Halima Afi Cassells is an award-winning interdisciplinary community-engaged artist, mom of three, avid gardener, with deep roots in Waawiiyaataanong/Detroit, MI. She credits gardening as inspiring her move away from painting to a practice where she aspires to use materials and processes that lead to the thriving of all (human and non-human) communities.
Halima continues to explore relationship-building, and notions of freedom/work, value/disposability in a participatory context through projects like the Free Market of Detroit (2015 Knight Arts awardee).
As an advocate for all artists and cultural practitioners, she has spearheaded many community processes that uplift cultural capital from often-exploited communities. She serves as a member of the National Conference of Artists, Founding Board member of Oakland Avenue Artists Coalition, Co-Director of Poetic Societies, an advisor to the Allied Media Conference and Detroit Narrative Agency, and has consulted on the creation of a Cultural Community Benefits Principles Toolkit with ArtChange Us.
If you wouldn’t mind, I’d like to begin by having you walk me through the timeline of your practice as an artist— a lot of work seems social-practice based, and I know prior you had been doing work as a muralist— could you talk about that trajectory?
I think like everyone I was born an artist, my parents were really creative and encouraging so it was really nice to not be penalized for drawing all over the entire hallway. Or my dad was redoing the bathroom caulk, and I took the caulking gun and did a whole piece on the side of the bookshelf. Me and my sister were definitely encouraged, and I have a lot of artists in my family. I went to _____ for elementary and middle school, and they always had a bunch of artists coming through, and one of the co-founders was George N’Namdi who runs N’Namdi Gallery, so we were always meeting artists and going to openings and having sparkling grape juice and being fancy in second grade. I really do appreciate that and being able to be in community and see people, and know people. My parents were undercover artists, my dad worked for the city, he was a city planner, but every weekend he’s wood working in the garage and making furniture, or making wine one year. My mom is the same way, she’s a teacher so she really pushed us to be writing, thinking, questioning, and of course the school we went to was a part of the African Center of Schools that are here in Detroit, so everything had a lot of critical thinking and context that was around it.
Then I went to Cass, which was great, and I had amazing teachers and amazing people that are now amazing artists, and I’m so happy to see so many people’s trajectory upwards and pulling other people up, and watching people being very intentional about supporting other Detroit artists. There were fabulous teachers, and fabulous department heads— Shirley Woodson, Marian Stephens, who was the art department head when I went there, and she’s also my cousin.
So in high school are you painting at that time?
In high school I did arts & sciences curriculum, it was an honors curriculum that allowed for a lot of electives. I did drawing, painting, I really enjoyed experimenting, and making prints, playing with things.
Then I went on to Howard. My mom, my grandmother, and my great-grandmother were teachers so I think it was like, “that’s great we love you, and also what other kind of teacher do you want to be?” I did end up getting a teaching degree and doing the student teaching, and I thought my mom was so cool when she became a teacher. But I was sad, from just the energy and the environment, the way that the system is set up. I could tell I wouldn’t be a happy person. I love children, but the situation was not for me. So then I started doing enrichment programs—arts after school, sometimes we did violence prevention in school where we’d take a group of young people and think about this as a play or skit, mixing up drama, games, visual art, finding out what they’re into and then creating something together—and I was like, “oh I really like this”.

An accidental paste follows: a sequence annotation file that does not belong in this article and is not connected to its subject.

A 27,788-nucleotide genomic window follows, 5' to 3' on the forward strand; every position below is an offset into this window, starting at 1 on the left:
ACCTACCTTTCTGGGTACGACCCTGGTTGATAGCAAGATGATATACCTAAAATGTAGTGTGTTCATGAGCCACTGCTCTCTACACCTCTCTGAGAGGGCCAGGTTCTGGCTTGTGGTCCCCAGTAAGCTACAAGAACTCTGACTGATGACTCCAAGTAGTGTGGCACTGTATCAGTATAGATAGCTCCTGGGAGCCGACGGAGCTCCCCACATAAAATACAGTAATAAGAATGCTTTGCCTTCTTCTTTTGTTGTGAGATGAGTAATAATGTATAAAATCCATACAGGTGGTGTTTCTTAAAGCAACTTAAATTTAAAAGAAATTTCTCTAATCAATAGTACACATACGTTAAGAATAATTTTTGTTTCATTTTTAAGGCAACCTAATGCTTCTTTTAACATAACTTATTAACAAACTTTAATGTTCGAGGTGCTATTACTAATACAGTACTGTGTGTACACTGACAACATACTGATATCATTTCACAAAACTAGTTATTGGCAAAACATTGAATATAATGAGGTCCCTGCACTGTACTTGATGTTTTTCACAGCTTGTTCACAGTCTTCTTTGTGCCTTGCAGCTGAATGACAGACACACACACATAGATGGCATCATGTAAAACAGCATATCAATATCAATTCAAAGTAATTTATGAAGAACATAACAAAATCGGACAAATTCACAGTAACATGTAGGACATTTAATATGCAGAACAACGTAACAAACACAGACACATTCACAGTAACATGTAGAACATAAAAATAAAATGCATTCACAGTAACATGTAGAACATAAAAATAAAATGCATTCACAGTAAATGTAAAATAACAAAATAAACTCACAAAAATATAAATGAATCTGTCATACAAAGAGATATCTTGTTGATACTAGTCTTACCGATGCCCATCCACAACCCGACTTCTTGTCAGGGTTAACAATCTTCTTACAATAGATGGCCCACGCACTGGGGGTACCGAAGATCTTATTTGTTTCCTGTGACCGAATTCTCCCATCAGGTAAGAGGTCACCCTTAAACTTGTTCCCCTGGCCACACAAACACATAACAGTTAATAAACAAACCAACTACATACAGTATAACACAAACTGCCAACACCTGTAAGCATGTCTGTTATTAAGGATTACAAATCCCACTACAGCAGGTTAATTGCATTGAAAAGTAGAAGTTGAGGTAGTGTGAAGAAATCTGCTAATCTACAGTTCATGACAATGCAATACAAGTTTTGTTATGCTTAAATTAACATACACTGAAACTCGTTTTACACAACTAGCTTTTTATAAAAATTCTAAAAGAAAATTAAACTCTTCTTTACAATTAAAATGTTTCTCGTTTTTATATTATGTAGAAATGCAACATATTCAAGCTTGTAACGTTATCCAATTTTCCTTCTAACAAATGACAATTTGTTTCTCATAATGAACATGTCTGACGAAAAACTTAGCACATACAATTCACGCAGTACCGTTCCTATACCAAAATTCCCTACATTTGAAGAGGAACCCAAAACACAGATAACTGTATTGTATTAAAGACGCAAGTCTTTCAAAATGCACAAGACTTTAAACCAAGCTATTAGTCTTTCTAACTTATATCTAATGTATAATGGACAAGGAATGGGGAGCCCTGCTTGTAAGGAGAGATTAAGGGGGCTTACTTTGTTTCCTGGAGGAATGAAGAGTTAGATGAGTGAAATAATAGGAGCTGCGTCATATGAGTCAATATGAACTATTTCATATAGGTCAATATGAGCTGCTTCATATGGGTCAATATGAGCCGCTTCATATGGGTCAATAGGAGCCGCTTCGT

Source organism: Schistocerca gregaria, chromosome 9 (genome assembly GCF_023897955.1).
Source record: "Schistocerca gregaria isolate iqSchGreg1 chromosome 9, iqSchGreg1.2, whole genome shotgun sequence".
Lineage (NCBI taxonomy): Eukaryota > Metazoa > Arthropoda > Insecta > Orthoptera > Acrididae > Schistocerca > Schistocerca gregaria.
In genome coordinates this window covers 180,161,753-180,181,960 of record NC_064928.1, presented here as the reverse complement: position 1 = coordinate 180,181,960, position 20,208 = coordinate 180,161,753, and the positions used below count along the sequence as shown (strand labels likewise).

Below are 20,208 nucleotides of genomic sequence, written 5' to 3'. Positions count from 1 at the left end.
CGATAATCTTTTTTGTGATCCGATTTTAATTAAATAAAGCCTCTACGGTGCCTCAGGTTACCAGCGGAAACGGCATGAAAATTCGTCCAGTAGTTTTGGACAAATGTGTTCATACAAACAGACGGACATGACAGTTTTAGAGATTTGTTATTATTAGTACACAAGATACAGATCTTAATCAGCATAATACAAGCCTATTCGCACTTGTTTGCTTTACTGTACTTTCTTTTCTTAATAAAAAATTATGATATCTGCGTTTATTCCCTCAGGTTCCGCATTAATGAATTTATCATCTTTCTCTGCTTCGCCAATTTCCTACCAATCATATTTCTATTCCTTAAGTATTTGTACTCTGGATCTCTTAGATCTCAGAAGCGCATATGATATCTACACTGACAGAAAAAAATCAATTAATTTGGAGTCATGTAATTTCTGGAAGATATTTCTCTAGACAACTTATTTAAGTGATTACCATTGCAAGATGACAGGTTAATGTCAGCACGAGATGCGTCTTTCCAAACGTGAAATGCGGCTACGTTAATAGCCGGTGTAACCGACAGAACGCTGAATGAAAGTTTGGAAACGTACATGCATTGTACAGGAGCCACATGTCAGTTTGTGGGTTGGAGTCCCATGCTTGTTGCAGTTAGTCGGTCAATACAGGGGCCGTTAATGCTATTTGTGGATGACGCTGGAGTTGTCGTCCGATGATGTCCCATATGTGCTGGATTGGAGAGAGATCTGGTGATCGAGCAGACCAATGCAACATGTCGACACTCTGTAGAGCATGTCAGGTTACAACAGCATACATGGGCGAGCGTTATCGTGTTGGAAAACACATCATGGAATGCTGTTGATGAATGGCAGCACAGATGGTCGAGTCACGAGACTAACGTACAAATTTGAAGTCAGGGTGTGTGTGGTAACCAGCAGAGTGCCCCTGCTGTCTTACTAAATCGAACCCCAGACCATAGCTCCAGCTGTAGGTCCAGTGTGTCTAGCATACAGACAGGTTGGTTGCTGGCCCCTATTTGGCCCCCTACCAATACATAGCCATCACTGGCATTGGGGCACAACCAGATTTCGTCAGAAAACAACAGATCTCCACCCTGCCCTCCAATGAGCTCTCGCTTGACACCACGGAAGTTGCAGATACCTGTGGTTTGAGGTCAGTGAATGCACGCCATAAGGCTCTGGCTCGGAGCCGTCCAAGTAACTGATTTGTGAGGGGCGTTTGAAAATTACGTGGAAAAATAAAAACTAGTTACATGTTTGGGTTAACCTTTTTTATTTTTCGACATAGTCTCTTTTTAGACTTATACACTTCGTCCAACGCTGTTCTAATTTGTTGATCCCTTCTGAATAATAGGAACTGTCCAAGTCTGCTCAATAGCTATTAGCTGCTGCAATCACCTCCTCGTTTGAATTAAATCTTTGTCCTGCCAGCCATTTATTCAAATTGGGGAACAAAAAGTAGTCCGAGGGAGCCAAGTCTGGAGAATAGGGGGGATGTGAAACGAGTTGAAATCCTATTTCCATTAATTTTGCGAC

That’s what started the mural-making. I was in New York City, learning the city, and so this program hit a lot of checkboxes cause you basically bid on what schools you want to go to, you have to do a little research to figure out where the school is and how to get there, “can I do all my paperwork on the train ride?” It was so perfect to work for three hours a day with people who want to be there. A lot of the art education system is just memory, and what can you regurgitate and can you obey? Can you conform? Will you internalize these things that we are telling you to memorize without questioning them? And then you come to find out that it’s based on this Prussian model from centuries back to create factory workers.
My first mural I made with my friend Sean who is in artist in Brooklyn, and their big sister was the inspiration, and it was kind of cool to think that I can make something and see it everyday. So that all happened, and then I was kind of like—I forgot what the catalyst was but I was thinking, “ok I’ve been working in this space for like four years, what else can I do on my own?” I got tired of doing the time card, and I realized I could probably do this on my own, and host workshops or do a semester long project with someone who I had a relationship with that I met. The space had grown, when I had started there there were only twenty teaching artists, and then it had expanded to sixty. In that first two year period there was so much autonomy, and the pay didn’t increase over the years.